This group of veterans from the Vietnam War were probably my favorite. I say that not because their service was any more special than that of the veterans of the other wars our country has been in, but because it meant so much to my father. Growing up he rarely spoke about the time he spent in Vietnam and this event helped him open up a bit afterwards and share some of his experiences. For that I am very grateful to these men even more so than for what they did over there many years ago. Shown in this photo are Lt. Gen. Hal Moore along with some of his lieutenants and soldiers who fought with him during the famous Battle of Ia Drang. Mel Gibson a few years ago turned a book by Moore and Joe Galloway into the movie “We Were Soldiers“. I haven’t had the chance to read their book or see the movie yet, but you’d better believe I’m going to now.
After their presentation was over, I was able to get just about all of these men to sign the book on the battle, as my father was likewise able to, and I’ll treasure that always.
While we missed the final presentation from Iraqi Freedom veterans since my nephew was by this time wiped out (I had dragged his butt up at 0500 hrs. which is mighty early for a ten year old), I was able to witness this moving scene:
The man in the wheelchair is former US Army Specialist Travis Webb, who lost both of his legs in Iraq. Even though there were great differences in their ages and they had fought in different wars, the bond between him and the Ia Drang vets was strong. Galloway and Moore signed his copy of their book and what they along with the other vets said to him made it apparent that they kept in close contact with him before this event and would do so afterwards.
For the final part of this post, I’d like to put up this video of Lt. Gen. Moore responding to a question about what young people can learn from the service of veterans like him and what advice he could give on how they can apply these lessons to their lives whether in the military or civilian life. My apologies for the poor quality of the video, but the sound is clear enough and what Lt. Gen. Moore has to say is truly inspiring. In this youth-obessed culture of ours, we tend to forget about the sacrifices and wisdom of the generations that have come before us. That “old fool” next to you or in your family may have been where you are now and may have knowledge you lack that would do you good in life. Even if the circumstances they went through were different, there still is something we can learn from them. Whether they served in the military or not, many of them have shown the strength of their characters at various times in their lives and regardless of how much their bodies are failing them now, for most of them their minds are still intact. Lord knows I remember my great-grandmother who by the age of 99 had outlived 9 of her 13 children yet even though her body was worn out was still sharp as anything. My own father is getting on years now but there still isn’t any man who can hold a candle to him in my eyes.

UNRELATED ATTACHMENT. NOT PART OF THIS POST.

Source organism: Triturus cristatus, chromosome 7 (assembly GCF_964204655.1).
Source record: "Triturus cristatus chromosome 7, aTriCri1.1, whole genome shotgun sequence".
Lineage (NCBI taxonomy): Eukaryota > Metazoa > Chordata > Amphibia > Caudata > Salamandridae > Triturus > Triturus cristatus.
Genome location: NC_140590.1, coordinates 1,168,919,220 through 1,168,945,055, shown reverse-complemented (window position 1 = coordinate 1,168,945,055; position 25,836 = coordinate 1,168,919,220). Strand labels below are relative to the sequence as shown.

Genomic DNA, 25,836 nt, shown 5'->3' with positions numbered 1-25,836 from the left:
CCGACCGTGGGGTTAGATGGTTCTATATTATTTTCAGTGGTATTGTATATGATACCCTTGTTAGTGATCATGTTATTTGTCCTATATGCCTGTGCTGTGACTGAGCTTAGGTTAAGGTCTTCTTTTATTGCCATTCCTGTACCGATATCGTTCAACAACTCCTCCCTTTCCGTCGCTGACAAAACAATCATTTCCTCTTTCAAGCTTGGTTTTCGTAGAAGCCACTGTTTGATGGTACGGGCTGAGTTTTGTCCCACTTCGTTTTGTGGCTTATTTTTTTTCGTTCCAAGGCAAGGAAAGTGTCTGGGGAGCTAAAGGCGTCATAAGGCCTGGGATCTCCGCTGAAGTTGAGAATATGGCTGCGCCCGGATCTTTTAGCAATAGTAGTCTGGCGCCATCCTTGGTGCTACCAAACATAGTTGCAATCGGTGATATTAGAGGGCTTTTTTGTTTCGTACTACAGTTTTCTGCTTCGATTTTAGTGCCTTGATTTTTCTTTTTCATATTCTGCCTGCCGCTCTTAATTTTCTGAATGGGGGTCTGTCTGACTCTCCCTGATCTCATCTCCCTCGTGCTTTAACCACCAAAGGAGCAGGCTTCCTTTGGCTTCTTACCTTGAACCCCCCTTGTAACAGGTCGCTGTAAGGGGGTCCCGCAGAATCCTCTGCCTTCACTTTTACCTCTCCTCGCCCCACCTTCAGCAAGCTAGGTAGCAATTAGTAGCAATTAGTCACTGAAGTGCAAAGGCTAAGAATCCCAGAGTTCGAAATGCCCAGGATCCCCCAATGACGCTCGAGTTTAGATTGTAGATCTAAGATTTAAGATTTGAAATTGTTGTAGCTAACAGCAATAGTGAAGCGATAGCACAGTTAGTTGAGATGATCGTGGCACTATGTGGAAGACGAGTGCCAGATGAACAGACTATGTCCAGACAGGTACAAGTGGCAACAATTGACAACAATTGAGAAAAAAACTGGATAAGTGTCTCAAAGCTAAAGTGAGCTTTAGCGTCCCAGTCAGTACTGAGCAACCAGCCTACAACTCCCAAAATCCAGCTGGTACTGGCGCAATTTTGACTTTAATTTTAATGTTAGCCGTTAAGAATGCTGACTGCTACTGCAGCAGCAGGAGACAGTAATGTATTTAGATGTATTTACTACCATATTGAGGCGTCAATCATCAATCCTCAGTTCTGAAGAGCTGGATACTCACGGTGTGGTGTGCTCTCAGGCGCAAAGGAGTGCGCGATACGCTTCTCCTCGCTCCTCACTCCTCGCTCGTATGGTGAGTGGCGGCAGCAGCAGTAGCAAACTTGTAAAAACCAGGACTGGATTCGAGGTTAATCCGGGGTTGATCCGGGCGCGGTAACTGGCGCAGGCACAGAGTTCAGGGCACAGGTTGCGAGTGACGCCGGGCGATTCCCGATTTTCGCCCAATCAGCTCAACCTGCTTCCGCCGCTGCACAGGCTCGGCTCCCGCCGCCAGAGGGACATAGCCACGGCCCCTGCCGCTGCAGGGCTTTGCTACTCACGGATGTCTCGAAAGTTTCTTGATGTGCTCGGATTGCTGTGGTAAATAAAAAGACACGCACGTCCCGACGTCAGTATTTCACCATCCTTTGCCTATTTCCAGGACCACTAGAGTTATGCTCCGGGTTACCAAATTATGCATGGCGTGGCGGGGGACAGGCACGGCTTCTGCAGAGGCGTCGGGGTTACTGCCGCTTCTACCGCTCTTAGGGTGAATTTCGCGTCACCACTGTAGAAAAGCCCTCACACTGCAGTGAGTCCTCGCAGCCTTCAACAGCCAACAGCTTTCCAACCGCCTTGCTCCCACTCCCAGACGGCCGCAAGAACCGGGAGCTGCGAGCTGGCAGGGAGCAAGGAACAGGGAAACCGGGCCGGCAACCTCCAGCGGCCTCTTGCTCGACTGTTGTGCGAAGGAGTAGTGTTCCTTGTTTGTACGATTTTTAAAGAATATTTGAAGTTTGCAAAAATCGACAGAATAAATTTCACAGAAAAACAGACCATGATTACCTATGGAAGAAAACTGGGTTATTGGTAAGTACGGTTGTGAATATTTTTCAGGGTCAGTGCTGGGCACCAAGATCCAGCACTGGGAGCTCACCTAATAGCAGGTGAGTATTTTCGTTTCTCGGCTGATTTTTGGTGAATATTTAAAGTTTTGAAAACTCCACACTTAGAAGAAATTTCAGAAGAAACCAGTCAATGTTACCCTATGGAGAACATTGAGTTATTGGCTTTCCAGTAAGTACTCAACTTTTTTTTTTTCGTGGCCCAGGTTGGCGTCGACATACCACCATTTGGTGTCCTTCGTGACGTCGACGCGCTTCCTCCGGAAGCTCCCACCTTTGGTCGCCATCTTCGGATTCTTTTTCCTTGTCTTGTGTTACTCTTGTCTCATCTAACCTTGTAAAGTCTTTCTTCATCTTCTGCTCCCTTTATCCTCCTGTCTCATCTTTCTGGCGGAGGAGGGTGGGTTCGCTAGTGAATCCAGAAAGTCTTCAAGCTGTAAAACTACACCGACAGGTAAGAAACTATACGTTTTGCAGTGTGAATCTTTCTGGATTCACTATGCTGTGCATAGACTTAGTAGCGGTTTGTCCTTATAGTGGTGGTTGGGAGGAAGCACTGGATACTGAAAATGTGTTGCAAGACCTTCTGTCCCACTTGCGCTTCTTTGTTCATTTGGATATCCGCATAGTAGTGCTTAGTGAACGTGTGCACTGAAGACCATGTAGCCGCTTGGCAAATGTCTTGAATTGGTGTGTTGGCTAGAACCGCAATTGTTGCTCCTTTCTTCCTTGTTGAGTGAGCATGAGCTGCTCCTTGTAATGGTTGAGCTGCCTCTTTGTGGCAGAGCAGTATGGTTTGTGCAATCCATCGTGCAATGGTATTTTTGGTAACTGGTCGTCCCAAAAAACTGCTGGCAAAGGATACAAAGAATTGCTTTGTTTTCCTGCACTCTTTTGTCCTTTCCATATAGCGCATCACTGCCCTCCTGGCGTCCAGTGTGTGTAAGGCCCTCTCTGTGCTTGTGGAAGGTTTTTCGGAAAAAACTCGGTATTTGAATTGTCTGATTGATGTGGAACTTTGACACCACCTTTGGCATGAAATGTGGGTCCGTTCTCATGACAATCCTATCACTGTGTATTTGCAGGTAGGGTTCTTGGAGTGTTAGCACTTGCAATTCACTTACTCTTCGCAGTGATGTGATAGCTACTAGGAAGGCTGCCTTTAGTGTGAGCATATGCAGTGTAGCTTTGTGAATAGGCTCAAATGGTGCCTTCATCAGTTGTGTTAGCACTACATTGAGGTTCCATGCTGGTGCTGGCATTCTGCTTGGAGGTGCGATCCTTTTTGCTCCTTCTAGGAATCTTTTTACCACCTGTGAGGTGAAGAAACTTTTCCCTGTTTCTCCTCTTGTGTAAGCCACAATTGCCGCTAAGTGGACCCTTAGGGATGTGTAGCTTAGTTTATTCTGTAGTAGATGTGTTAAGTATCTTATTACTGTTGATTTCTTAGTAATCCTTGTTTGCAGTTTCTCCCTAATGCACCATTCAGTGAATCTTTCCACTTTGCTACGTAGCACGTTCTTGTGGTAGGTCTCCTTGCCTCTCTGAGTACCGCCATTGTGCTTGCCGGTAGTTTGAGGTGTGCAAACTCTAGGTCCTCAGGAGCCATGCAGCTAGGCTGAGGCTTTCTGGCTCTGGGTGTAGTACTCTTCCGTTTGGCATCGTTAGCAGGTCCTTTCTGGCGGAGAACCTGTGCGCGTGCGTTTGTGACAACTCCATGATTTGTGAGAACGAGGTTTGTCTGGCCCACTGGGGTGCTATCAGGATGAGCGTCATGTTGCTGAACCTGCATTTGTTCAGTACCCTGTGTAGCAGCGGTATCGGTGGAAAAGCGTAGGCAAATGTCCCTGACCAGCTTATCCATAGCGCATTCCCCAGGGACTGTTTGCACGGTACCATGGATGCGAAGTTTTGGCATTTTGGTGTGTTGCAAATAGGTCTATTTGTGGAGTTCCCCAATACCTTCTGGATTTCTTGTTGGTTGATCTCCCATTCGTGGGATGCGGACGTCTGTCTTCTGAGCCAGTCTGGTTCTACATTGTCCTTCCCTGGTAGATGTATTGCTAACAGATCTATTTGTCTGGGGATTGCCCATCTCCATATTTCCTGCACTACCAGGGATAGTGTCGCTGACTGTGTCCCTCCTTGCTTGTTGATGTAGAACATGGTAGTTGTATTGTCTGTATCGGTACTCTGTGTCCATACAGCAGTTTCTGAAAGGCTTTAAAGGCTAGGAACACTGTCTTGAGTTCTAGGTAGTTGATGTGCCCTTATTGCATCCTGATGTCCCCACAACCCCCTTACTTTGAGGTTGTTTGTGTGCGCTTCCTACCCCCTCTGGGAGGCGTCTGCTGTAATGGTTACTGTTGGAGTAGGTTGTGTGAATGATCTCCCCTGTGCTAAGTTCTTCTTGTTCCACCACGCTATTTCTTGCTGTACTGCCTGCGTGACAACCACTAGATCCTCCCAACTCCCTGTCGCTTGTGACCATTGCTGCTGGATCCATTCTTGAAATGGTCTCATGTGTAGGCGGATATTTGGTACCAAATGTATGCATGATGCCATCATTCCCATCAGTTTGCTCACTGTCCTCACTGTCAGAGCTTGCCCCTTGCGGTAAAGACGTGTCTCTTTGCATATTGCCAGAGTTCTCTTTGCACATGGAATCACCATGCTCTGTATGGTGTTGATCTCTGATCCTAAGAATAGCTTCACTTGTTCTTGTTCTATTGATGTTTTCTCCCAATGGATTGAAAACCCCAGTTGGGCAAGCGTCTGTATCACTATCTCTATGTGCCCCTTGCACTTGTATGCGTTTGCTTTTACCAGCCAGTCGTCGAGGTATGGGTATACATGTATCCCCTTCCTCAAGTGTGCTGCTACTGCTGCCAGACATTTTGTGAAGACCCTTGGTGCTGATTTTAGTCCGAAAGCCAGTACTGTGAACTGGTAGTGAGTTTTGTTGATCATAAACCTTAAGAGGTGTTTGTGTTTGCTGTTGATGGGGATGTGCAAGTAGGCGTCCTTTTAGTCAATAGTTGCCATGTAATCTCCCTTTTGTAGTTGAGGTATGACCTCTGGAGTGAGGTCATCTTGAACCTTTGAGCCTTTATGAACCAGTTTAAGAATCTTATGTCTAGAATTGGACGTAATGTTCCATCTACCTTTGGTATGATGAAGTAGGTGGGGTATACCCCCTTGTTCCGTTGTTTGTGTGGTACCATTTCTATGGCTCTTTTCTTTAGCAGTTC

God keep all of our veterans and my thanks to them for their service.
— John (Average Gay Joe)